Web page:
Jat brand to live another dayDespite rumours, announcements and plans, sources close to the Serbian government have confirmed that there are currently no plans for the creation of a successor national carrier to Jat Airways, which will continue to operate as normal. Sources suggest that due to the close proximity of the upcoming elections no action will be taken in the privatisation or rebranding of Jat for the time being and that this “hot potato” will be another government’s problem. In a leaked letter to Airbus, Serbia’s Prime Minister, Mirko Cvetković, apologised for his government’s lack of ability to renegotiate a 1998 deal for eight Airbus A319 jets, ordered for the then Yugoslav national carrier. In the letter, the Prime Minister pleads with Airbus for more time. The letter from the Serbian Prime Minister seems to have calmed relations between the two sides. Airbus has decided not sue the government, which it threatened to do so only several weeks ago. It has since emerged that the task group, which was assigned to renegotiate the Airbus deal, has been dismantled under the orders of the Prime Minister. The task group, which was set up several years ago, has not met even once. Instead, the government has now given more power to Jat to head the negotiations.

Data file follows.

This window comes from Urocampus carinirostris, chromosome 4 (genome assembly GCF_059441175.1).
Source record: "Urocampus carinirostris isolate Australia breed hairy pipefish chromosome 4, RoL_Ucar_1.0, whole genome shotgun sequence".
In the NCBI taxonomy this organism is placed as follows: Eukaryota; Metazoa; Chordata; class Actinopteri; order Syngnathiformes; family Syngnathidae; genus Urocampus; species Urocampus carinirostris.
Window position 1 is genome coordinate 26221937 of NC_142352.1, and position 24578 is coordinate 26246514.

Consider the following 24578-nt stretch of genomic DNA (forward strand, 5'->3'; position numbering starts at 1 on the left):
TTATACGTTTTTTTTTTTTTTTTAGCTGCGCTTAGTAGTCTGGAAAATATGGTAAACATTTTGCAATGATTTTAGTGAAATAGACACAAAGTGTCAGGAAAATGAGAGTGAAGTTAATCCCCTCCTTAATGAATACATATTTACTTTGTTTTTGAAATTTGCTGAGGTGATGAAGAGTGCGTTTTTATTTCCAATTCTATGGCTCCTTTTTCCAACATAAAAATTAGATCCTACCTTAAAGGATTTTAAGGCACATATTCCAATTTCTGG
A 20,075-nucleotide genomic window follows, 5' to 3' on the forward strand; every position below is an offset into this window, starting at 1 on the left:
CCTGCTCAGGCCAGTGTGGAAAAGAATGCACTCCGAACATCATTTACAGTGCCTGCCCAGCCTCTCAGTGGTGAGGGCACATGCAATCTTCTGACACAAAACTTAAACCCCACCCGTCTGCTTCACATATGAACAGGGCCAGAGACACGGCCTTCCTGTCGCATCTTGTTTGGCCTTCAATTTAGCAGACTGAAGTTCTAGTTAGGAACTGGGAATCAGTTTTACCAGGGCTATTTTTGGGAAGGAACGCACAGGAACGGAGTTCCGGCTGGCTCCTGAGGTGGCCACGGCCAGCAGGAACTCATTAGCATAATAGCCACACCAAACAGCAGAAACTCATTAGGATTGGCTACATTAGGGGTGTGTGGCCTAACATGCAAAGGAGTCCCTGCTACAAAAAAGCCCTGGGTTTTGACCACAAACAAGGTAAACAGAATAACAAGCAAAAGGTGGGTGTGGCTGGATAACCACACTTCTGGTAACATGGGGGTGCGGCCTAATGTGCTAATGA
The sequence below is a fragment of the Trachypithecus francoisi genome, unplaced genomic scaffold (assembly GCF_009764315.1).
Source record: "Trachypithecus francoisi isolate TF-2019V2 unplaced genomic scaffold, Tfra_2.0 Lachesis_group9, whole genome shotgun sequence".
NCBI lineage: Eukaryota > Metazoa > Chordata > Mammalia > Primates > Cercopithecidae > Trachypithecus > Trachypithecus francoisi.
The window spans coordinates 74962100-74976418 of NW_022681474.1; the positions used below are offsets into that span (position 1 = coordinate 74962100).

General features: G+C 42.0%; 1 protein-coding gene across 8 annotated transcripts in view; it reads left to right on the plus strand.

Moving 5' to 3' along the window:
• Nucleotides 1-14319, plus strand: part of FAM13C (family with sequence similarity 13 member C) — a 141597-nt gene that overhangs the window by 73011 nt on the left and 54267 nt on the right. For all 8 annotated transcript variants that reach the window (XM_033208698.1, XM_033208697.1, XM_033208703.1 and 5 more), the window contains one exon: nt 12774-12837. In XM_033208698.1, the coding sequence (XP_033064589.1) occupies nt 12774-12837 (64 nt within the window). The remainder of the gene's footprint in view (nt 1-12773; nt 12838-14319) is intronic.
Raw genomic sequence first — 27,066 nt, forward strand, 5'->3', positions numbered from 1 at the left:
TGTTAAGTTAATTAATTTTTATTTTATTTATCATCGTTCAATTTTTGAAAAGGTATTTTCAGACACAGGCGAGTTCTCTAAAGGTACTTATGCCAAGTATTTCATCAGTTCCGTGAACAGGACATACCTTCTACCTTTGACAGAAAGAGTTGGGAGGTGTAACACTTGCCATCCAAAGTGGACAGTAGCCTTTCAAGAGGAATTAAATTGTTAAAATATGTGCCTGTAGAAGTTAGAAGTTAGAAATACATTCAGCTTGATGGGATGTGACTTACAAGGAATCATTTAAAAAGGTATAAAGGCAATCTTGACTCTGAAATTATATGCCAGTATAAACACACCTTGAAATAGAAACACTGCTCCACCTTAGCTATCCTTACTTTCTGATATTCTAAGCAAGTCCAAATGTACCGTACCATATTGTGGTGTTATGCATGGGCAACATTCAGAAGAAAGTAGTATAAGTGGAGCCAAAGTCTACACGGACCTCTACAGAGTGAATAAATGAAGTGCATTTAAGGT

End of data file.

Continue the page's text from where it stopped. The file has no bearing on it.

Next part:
The Serbian Minister for Infrastructure, Milutin Mrkonjić, has, over the past few weeks, constantly claimed that Jat’s successor will be set up by the start of May. However, experts believe that this is indicative that the Minister is unhappy that the Jat “issue” has been taken from his portfolio by the Prime Minister. Stanislav Novaković, who specialises in airline industry law says, “These stories come from a man who has absolutely no basic knowledge of the airline industry or commercial aviation”, referring to Mrkonjić. “Unfortunately, as a Minister he is not even remotely interested in Jat Airways except when it comes to giving statements to the press. Why would the state set up a new airline when it already has an existing one? If it is unable to deal with its current national carrier it means that the state is incapable of dealing with another. It would simply destroy a new carrier it set up”, Novaković concludes.
Although Jat, as the successor of Aeroput, has been around for 85 years, the actual JAT brand name was set up on April 1, 1947. Its first flight under the name took place that day from Belgrade to Ljubljana on a Douglas DC-3.